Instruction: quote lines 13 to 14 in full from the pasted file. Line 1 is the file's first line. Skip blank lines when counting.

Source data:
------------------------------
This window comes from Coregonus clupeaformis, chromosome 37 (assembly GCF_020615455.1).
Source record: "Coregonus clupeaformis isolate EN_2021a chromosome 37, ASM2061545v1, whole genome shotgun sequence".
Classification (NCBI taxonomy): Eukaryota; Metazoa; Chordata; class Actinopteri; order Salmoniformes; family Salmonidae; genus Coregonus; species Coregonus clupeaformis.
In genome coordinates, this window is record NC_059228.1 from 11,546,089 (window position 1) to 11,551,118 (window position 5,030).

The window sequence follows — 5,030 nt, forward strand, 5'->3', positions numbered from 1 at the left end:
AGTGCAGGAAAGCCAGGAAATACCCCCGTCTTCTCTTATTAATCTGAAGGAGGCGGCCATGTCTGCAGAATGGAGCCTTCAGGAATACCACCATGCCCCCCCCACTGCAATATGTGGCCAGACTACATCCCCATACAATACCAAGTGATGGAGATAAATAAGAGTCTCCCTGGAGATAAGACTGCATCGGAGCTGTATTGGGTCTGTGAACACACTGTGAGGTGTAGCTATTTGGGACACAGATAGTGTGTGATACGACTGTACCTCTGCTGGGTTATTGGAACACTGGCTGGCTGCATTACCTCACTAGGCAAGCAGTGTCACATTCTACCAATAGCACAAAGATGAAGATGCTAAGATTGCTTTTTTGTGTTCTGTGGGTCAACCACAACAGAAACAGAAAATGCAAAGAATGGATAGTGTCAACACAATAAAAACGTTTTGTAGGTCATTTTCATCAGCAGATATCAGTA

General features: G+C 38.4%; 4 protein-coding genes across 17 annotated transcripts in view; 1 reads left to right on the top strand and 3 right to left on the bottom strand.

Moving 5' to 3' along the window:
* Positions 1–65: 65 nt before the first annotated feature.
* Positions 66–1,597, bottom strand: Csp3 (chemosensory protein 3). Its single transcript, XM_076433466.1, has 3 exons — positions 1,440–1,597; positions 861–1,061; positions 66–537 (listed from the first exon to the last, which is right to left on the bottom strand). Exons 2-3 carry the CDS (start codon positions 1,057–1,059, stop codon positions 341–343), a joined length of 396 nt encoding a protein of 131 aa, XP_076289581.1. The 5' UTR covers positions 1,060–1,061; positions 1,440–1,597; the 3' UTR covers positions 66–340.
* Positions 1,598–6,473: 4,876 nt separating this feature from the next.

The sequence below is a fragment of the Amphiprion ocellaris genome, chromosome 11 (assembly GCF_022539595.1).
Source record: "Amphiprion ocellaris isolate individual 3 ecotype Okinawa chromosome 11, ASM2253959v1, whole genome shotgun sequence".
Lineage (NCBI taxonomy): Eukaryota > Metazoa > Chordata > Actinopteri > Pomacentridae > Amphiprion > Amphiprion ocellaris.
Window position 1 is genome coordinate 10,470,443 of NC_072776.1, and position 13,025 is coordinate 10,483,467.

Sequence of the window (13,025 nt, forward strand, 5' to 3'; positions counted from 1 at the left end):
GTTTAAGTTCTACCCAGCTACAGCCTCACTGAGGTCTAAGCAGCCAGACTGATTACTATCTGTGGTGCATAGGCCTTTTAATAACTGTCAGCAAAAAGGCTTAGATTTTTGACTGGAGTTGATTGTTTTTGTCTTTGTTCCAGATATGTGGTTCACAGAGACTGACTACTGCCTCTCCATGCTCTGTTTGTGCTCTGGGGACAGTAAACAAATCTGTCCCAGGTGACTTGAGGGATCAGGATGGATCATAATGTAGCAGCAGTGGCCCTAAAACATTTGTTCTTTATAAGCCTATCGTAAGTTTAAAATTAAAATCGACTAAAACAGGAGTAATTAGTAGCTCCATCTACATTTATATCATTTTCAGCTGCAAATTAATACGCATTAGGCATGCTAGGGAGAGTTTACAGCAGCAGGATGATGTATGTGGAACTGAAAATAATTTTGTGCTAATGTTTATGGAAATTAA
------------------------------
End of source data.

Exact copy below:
Source record: "Amphiprion ocellaris isolate individual 3 ecotype Okinawa chromosome 11, ASM2253959v1, whole genome shotgun sequence".
Lineage (NCBI taxonomy): Eukaryota > Metazoa > Chordata > Actinopteri > Pomacentridae > Amphiprion > Amphiprion ocellaris.